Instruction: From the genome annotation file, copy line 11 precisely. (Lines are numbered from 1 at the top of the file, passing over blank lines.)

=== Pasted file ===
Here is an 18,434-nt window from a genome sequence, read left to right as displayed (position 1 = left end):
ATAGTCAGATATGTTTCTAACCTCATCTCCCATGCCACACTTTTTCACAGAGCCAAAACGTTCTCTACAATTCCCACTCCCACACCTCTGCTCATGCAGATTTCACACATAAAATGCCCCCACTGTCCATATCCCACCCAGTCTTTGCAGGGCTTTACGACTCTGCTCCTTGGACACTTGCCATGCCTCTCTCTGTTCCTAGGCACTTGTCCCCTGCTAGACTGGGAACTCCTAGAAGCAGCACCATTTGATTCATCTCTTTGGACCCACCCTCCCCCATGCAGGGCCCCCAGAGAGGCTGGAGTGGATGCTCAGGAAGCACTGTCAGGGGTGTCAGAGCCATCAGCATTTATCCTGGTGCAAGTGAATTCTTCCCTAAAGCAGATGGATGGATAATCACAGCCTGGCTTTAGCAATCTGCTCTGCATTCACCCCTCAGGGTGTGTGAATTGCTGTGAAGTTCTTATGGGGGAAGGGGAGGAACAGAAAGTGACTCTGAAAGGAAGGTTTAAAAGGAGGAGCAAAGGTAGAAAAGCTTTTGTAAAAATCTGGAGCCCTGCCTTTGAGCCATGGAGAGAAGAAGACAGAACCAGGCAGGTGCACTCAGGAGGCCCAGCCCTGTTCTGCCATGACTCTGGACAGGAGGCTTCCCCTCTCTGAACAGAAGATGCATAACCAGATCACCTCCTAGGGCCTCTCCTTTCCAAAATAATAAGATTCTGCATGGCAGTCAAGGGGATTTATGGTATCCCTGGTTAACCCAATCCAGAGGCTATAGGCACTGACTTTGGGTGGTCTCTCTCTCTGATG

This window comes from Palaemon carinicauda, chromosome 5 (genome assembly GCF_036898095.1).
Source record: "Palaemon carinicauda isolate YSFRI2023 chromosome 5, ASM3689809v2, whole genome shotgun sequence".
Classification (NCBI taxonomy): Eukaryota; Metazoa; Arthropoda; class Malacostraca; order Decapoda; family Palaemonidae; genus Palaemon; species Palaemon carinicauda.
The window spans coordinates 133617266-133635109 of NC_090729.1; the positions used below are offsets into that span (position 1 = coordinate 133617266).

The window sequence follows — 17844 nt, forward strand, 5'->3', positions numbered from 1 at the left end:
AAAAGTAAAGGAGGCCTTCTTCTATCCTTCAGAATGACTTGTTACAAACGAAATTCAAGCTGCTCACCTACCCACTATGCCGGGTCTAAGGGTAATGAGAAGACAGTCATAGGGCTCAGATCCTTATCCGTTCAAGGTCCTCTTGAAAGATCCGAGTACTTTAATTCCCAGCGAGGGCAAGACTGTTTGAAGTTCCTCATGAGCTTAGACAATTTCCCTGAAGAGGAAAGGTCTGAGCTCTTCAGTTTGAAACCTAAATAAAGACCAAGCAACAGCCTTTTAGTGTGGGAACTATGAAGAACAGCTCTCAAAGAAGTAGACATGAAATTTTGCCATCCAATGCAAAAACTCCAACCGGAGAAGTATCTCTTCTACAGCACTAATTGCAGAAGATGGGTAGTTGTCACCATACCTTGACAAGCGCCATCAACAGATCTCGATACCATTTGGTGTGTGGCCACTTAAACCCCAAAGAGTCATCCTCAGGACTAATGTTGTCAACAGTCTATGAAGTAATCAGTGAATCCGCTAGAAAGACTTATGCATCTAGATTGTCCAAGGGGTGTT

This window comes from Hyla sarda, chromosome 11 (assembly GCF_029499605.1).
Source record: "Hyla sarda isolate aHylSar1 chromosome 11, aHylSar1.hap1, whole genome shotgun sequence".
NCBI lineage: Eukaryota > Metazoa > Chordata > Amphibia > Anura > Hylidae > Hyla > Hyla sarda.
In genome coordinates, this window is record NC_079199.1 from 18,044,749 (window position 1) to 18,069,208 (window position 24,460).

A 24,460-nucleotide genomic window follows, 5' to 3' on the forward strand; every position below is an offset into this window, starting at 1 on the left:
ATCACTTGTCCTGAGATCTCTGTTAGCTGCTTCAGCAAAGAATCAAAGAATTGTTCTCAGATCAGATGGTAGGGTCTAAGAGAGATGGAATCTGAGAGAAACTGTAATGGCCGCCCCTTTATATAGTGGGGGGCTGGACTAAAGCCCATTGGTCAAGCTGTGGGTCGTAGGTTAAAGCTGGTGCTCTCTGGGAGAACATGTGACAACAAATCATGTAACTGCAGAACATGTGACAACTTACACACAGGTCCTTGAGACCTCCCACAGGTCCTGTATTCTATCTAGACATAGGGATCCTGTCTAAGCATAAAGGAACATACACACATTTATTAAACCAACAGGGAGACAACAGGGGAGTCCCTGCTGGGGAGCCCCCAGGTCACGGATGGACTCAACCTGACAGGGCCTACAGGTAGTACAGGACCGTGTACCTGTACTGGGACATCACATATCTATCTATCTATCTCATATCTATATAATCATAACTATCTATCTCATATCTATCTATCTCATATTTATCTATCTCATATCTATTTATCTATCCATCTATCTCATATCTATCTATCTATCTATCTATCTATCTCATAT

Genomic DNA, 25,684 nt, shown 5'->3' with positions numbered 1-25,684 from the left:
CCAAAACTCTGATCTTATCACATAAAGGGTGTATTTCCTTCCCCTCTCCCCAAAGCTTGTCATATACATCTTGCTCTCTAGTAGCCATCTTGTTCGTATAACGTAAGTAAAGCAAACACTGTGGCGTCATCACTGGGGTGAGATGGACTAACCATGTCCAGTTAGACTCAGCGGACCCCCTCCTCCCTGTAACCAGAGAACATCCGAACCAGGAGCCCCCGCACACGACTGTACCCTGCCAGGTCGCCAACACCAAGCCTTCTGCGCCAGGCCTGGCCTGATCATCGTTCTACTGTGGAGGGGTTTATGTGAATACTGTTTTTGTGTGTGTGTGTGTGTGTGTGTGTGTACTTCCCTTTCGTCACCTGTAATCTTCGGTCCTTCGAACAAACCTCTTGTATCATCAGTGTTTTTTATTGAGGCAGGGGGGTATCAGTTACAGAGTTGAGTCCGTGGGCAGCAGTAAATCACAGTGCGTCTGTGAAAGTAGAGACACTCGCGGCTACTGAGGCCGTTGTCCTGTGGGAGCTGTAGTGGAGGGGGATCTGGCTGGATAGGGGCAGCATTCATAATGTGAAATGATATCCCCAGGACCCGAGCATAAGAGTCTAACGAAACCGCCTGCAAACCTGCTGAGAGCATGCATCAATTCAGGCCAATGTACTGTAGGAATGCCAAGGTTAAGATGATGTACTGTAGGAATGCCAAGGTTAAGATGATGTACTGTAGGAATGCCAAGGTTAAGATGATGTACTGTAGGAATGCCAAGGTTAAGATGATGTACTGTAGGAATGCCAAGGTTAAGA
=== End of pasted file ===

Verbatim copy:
NCBI lineage: Eukaryota > Metazoa > Chordata > Amphibia > Anura > Hylidae > Hyla > Hyla sarda.